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Am J Pathol. 2004 Dec;165(6):2197-206.

Modulation of nuclear factor-kappa B activity by indomethacin influences A beta levels but not A beta precursor protein metabolism in a model of Alzheimer's disease.

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Department of Pharmacology, University of Pennsylvania, Philadelphia, PA 19104, USA.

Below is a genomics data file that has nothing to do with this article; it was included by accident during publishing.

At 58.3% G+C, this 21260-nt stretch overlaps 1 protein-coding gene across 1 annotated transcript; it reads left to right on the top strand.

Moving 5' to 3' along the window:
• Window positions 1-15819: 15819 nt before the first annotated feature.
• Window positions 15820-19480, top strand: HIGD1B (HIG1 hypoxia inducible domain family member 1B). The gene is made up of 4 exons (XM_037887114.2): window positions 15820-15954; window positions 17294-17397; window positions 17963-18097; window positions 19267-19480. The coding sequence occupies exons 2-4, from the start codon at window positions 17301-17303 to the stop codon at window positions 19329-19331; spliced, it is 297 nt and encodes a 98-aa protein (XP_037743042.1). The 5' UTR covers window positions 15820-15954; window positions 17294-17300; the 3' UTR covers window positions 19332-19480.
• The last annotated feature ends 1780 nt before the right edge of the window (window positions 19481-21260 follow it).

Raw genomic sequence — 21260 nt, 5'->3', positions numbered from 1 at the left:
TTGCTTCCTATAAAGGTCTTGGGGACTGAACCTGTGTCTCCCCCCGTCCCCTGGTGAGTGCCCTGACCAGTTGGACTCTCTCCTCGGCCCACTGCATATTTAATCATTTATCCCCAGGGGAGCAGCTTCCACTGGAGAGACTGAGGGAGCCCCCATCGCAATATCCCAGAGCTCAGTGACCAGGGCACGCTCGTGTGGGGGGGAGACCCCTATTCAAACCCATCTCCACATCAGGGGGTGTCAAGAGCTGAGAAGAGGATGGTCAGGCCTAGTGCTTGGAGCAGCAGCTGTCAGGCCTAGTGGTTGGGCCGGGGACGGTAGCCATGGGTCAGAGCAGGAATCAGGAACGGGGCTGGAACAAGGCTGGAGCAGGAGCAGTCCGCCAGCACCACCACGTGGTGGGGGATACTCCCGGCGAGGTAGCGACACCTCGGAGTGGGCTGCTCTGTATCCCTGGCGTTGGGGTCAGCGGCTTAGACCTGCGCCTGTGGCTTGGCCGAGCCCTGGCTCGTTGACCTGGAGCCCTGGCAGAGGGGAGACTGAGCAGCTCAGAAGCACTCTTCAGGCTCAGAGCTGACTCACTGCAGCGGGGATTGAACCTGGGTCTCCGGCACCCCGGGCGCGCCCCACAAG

Epidemiological studies show that some nonsteroidal anti-inflammatory drugs, nonspecific inhibitors of the cyclooxygenase enzyme, reduce the incidence of Alzheimer's disease (AD). We determined the impact of two nonsteroidal anti-inflammatory drugs on A beta levels, deposition, and metabolism in a mouse model (the Tg2576) of AD-like amyloidosis. To this end, mice were treated with indomethacin and nimesulide continuously from 8 months of age until they were 15 months old. At the end of the study, indomethacin significantly reduced A beta(1-40) and A beta(1-42) levels in both cortex and hippocampus. This decrease was coincidental with a significant reduction of the nuclear factor (NF)-kappa B activity. By contrast, nimesulide had no effect on both A beta peptides and NF-kappa B. Consistently, mice receiving indomethacin, but no nimesulide, showed a significant reduction in the amyloid burden compared with placebo. Neither drug had an effect on plasma levels of A beta peptides or the A beta precursor protein metabolism. In vitro studies confirmed that genetic absence of this factor reduces the anti-amyloidogenic effect of indomethacin. These findings indicate that chronic administration of indomethacin by blocking the activation of the NF-kappa B significantly reduces the amyloid pathology in Tg2576 mice, and provide insights into the mechanisms by which this drug could slow progression of AD.

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